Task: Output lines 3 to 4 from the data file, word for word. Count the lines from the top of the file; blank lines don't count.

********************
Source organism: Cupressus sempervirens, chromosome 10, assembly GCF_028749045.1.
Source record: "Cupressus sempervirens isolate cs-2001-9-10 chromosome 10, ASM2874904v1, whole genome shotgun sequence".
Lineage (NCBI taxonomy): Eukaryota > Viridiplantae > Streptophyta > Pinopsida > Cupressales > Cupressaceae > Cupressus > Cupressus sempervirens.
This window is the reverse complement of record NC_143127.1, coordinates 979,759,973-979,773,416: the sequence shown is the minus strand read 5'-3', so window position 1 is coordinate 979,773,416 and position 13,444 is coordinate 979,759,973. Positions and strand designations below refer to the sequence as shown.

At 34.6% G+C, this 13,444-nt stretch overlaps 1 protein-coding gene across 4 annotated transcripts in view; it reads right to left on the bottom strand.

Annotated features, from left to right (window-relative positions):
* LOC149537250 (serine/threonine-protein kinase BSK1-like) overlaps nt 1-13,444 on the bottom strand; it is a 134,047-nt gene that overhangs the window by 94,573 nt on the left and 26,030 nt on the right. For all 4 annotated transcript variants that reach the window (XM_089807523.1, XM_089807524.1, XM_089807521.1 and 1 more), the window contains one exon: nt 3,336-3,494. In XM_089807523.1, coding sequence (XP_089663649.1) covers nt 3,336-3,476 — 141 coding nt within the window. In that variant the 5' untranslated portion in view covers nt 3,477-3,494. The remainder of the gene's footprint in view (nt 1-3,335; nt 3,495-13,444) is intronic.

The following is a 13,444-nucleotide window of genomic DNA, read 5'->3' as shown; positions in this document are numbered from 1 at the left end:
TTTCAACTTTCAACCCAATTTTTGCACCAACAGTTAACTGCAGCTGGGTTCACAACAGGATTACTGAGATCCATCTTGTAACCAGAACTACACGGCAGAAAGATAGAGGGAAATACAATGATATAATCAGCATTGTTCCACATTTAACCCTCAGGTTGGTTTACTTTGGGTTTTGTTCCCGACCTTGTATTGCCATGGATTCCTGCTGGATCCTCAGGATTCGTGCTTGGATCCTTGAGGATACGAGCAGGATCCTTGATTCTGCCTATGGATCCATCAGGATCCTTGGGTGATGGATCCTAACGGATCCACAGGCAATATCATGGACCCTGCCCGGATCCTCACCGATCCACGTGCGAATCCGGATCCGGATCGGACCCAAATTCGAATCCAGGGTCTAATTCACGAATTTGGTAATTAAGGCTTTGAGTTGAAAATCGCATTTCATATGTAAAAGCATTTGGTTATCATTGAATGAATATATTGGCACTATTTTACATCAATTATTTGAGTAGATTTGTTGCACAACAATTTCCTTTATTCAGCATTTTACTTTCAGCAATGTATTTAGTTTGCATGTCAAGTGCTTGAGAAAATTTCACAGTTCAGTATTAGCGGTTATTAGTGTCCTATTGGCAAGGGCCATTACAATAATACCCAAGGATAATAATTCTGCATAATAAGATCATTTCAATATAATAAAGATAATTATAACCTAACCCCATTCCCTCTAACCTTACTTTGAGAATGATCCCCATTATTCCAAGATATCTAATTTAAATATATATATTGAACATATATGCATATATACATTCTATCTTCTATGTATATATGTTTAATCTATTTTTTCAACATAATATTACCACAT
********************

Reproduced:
Lineage (NCBI taxonomy): Eukaryota > Viridiplantae > Streptophyta > Pinopsida > Cupressales > Cupressaceae > Cupressus > Cupressus sempervirens.
This window is the reverse complement of record NC_143127.1, coordinates 979,759,973-979,773,416: the sequence shown is the minus strand read 5'-3', so window position 1 is coordinate 979,773,416 and position 13,444 is coordinate 979,759,973. Positions and strand designations below refer to the sequence as shown.